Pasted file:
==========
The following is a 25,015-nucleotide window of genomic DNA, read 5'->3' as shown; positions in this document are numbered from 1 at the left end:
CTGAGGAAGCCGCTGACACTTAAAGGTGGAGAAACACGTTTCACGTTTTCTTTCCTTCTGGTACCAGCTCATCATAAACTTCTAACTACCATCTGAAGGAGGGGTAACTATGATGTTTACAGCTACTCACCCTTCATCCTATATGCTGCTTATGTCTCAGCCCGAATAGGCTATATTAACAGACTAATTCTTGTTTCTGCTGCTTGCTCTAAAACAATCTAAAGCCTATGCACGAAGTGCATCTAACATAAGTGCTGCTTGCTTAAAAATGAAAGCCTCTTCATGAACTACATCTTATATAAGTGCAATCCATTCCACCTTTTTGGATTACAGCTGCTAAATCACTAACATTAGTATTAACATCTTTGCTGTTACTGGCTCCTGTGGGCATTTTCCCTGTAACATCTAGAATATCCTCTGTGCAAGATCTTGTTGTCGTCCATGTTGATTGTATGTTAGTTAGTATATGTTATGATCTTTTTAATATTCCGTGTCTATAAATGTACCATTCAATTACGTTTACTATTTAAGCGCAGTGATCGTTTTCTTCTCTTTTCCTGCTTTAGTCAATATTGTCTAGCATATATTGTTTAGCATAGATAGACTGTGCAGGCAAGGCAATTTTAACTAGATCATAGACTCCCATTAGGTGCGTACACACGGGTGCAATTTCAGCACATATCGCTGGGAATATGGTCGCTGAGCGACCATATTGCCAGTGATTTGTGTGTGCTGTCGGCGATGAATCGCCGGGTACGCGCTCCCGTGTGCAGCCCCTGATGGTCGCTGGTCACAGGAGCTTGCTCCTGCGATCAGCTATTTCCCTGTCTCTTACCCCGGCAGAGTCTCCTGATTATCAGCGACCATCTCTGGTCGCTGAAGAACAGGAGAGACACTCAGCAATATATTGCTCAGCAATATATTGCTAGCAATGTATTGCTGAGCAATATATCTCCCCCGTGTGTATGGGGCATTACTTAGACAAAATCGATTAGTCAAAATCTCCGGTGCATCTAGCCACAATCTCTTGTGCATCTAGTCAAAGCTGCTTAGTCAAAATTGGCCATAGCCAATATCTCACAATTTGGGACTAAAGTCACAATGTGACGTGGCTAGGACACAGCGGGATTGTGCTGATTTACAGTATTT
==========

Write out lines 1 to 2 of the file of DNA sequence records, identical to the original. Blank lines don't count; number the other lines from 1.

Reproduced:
The following is a 25,015-nucleotide window of genomic DNA, read 5'->3' as shown; positions in this document are numbered from 1 at the left end:
CTGAGGAAGCCGCTGACACTTAAAGGTGGAGAAACACGTTTCACGTTTTCTTTCCTTCTGGTACCAGCTCATCATAAACTTCTAACTACCATCTGAAGGAGGGGTAACTATGATGTTTACAGCTACTCACCCTTCATCCTATATGCTGCTTATGTCTCAGCCCGAATAGGCTATATTAACAGACTAATTCTTGTTTCTGCTGCTTGCTCTAAAACAATCTAAAGCCTATGCACGAAGTGCATCTAACATAAGTGCTGCTTGCTTAAAAATGAAAGCCTCTTCATGAACTACATCTTATATAAGTGCAATCCATTCCACCTTTTTGGATTACAGCTGCTAAATCACTAACATTAGTATTAACATCTTTGCTGTTACTGGCTCCTGTGGGCATTTTCCCTGTAACATCTAGAATATCCTCTGTGCAAGATCTTGTTGTCGTCCATGTTGATTGTATGTTAGTTAGTATATGTTATGATCTTTTTAATATTCCGTGTCTATAAATGTACCATTCAATTACGTTTACTATTTAAGCGCAGTGATCGTTTTCTTCTCTTTTCCTGCTTTAGTCAATATTGTCTAGCATATATTGTTTAGCATAGATAGACTGTGCAGGCAAGGCAATTTTAACTAGATCATAGACTCCCATTAGGTGCGTACACACGGGTGCAATTTCAGCACATATCGCTGGGAATATGGTCGCTGAGCGACCATATTGCCAGTGATTTGTGTGTGCTGTCGGCGATGAATCGCCGGGTACGCGCTCCCGTGTGCAGCCCCTGATGGTCGCTGGTCACAGGAGCTTGCTCCTGCGATCAGCTATTTCCCTGTCTCTTACCCCGGCAGAGTCTCCTGATTATCAGCGACCATCTCTGGTCGCTGAAGAACAGGAGAGACACTCAGCAATATATTGCTCAGCAATATATTGCTAGCAATGTATTGCTGAGCAATATATCTCCCCCGTGTGTATGGGGCATTACTTAGACAAAATCGATTAGTCAAAATCTCCGGTGCATCTAGCCACAATCTCTTGTGCATCTAGTCAAAGCTGCTTAGTCAAAATTGGCCATAGCCAATATCTCACAATTTGGGACTAAAGTCACAATGTGACGTGGCTAGGACACAGCGGGATTGTGCTGATTTACAGTATTT